Puffins, sea lions, seals, eagles, gulls on an island we pass SLOWLY. The sound of the sea lions and gulls is amazing. the smell of the sea lions will wake you up if you missed your morning coffee. The Glacier left this island about 180 years ago.
Glacier Bay was not here in 1776--It was all Glacier and no bay. The Glacier advanced in the little ice age and filled the bay. The local native (Tilngit) oral tradition is that the glacier advanced "faster that a lame dog could run." It flattened a native village. At one point Muir glacier was 5000 feet deep (4000 above sea level). In the late 1700's it started to retreat. Once it started retreating, it retreated very fast (the ice started floating and broke up quickly. With the weight of the glacier gone, the land here is rebounding (rising) about one inch per year.
Most of the time we think of geologic processes of taking millions of years. In Glacier Bay you see a bay, islands, cliffs, moraines and mountains that were covered with glaciers less than 200 years ago. As you go up the bay, you see land scape that has been exposed for less and less time.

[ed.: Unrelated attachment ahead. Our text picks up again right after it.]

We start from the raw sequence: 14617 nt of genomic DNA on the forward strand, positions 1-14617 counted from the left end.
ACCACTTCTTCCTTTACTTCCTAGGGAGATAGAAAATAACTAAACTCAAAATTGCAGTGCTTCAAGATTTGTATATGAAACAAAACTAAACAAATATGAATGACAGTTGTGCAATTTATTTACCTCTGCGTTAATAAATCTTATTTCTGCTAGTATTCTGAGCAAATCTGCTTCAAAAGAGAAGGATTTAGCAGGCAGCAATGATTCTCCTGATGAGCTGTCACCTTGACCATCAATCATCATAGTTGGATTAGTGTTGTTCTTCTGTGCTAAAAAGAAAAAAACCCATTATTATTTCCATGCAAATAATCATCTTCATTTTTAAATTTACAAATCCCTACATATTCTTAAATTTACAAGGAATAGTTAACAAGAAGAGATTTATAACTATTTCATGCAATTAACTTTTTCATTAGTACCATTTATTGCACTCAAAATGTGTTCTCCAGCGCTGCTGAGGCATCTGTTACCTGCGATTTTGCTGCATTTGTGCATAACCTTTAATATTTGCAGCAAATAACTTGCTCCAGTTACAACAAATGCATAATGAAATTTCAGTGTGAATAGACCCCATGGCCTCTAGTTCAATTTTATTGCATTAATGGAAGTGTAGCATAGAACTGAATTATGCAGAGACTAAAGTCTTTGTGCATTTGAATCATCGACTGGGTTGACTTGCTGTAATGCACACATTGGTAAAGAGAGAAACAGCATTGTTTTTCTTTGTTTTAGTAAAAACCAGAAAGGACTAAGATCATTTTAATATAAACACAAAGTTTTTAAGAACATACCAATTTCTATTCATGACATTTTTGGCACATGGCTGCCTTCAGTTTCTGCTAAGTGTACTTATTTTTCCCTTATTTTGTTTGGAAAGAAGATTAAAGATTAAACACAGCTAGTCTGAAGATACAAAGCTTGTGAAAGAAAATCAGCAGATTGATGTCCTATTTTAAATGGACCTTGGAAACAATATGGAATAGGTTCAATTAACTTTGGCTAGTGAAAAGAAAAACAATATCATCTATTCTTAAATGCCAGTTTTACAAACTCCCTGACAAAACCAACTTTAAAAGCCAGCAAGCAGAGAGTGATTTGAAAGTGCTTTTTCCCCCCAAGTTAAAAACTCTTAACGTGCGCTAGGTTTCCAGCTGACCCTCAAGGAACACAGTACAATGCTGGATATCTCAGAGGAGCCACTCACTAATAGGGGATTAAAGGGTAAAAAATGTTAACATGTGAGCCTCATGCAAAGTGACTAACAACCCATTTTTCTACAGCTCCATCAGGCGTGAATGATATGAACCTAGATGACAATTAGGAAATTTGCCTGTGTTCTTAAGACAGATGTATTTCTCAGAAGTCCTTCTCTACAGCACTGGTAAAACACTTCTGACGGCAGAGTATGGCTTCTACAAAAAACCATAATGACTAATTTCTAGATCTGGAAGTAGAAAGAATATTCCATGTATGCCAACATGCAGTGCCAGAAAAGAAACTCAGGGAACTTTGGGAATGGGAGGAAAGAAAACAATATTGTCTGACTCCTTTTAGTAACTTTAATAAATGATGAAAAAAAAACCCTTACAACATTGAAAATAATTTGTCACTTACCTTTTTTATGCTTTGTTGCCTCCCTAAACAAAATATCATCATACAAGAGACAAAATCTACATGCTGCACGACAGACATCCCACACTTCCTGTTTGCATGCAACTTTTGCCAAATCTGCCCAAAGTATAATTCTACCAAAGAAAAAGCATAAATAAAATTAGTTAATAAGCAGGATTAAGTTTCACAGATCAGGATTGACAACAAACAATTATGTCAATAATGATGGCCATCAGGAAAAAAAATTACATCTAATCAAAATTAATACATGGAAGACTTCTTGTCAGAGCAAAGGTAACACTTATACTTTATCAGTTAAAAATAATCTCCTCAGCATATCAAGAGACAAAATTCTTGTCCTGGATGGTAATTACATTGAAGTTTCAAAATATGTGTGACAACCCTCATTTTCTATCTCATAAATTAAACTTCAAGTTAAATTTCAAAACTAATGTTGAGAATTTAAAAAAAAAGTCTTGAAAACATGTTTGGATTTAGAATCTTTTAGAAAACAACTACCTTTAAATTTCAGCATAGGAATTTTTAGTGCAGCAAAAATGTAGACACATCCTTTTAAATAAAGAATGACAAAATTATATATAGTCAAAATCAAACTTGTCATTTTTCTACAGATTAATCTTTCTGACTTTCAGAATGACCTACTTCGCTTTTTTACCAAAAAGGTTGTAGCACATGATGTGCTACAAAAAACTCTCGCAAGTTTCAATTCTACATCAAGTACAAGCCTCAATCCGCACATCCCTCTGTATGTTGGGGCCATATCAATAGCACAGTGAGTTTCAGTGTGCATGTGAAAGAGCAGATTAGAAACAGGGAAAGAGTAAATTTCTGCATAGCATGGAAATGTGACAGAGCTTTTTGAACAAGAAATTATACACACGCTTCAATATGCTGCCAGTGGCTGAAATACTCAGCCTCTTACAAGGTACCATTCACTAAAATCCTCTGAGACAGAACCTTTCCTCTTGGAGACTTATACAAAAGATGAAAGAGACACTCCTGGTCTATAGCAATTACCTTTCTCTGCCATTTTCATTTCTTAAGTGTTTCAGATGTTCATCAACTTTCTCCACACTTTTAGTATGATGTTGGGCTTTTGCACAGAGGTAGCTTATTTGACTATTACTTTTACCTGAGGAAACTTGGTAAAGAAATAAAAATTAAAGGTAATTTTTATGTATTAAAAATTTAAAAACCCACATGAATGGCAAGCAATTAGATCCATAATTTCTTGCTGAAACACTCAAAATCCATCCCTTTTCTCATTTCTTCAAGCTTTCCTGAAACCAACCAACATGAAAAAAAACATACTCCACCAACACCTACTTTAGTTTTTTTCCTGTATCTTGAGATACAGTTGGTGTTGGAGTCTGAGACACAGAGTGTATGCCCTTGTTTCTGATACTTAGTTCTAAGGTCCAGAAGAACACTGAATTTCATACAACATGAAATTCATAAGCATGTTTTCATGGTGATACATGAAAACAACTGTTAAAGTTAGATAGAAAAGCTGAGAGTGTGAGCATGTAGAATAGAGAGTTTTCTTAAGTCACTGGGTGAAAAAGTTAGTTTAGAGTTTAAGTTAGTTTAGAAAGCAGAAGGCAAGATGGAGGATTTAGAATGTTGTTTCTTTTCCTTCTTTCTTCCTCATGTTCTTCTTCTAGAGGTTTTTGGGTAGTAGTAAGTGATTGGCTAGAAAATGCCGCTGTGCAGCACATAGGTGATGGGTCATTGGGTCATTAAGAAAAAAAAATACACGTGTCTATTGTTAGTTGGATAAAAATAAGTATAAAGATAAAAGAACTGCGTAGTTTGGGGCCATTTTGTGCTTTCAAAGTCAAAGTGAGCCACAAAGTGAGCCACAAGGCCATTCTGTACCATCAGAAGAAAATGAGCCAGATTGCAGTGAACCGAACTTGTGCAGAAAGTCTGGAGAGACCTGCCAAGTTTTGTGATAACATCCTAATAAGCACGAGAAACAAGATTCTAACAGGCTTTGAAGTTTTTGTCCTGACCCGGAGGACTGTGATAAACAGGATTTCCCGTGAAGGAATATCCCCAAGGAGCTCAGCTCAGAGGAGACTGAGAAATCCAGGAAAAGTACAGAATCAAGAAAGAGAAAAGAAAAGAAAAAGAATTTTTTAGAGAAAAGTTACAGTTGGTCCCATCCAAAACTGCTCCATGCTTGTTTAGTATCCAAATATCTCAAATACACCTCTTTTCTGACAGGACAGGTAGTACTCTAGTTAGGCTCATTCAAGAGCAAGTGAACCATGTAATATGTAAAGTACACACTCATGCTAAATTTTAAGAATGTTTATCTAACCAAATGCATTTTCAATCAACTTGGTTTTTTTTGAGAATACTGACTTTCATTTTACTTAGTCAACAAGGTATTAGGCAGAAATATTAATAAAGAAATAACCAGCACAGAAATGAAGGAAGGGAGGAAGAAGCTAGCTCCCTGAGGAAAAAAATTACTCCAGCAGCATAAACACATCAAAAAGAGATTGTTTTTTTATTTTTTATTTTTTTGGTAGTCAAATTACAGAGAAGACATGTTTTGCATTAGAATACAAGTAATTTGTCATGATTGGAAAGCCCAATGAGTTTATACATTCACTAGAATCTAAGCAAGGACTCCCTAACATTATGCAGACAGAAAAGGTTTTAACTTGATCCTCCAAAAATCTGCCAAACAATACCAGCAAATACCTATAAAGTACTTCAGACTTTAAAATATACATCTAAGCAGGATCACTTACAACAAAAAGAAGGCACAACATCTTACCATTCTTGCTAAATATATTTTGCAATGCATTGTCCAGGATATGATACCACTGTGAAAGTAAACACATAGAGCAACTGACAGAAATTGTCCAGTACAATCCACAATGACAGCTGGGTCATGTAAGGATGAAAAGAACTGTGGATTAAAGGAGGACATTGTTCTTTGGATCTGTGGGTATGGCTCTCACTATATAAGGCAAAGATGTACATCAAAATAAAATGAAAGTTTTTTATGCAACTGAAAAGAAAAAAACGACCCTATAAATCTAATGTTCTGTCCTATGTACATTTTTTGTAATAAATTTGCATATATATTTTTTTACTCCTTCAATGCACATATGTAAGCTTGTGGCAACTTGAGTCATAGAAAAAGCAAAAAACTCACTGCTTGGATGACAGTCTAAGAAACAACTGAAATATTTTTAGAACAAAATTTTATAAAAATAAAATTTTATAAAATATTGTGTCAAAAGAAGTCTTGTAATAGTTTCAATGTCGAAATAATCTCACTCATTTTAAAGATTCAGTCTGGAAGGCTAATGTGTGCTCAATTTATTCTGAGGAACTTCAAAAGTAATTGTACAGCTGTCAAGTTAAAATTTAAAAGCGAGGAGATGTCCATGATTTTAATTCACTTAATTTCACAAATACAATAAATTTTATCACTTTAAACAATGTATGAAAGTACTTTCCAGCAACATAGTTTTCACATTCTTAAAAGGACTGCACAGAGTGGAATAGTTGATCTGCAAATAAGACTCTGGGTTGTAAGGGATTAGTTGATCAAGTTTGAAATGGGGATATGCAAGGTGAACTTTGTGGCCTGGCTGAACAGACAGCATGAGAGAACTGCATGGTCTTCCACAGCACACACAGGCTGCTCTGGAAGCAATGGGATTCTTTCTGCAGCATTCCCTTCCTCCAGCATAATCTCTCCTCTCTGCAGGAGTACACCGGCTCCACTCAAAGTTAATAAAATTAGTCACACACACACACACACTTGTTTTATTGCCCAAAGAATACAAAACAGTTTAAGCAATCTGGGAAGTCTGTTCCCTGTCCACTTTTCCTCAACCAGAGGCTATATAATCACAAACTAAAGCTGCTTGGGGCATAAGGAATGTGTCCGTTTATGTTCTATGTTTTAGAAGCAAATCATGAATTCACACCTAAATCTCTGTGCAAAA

Checked out a bay called Sandy Cove for wildlife--saw one humming bird.
A little further up the bay five mountain goats on the hillside--one at sea level with a kid laying in a crevice.
Got to Madeline Glacier--over 20 miles long, 250 feet above the sea and 50 feet below, over a mile wide. White and blue ice. Next to it is the Great Pacific Glacier--two miles wide and over 30 miles long. It caries a lot of rocks and gravel and is covered with it at it's end looks like the ugly black crud the collects under your car's wheel-well.
Madeline calves (drops big chunks into the sea) every day. Great Pacific calves very infrequently. Ranger Rick is out here every day and hasn't seen Great Pacific calve this year. Both glaciers calved while we were there. The sound of cracking is is like a large canon going off--even though we are 1/4 mile away. I think we sat in front of Madeline and Great Pacific Glacier for an hour (I make a point of not wearing a watch on vacation).
Dock at park headquarters at the mouth of Glacier Bay. This is the only time we get off the ship today. Take a one mile hike--very civilized, typical National Park nature trail--no boot-sucking mud.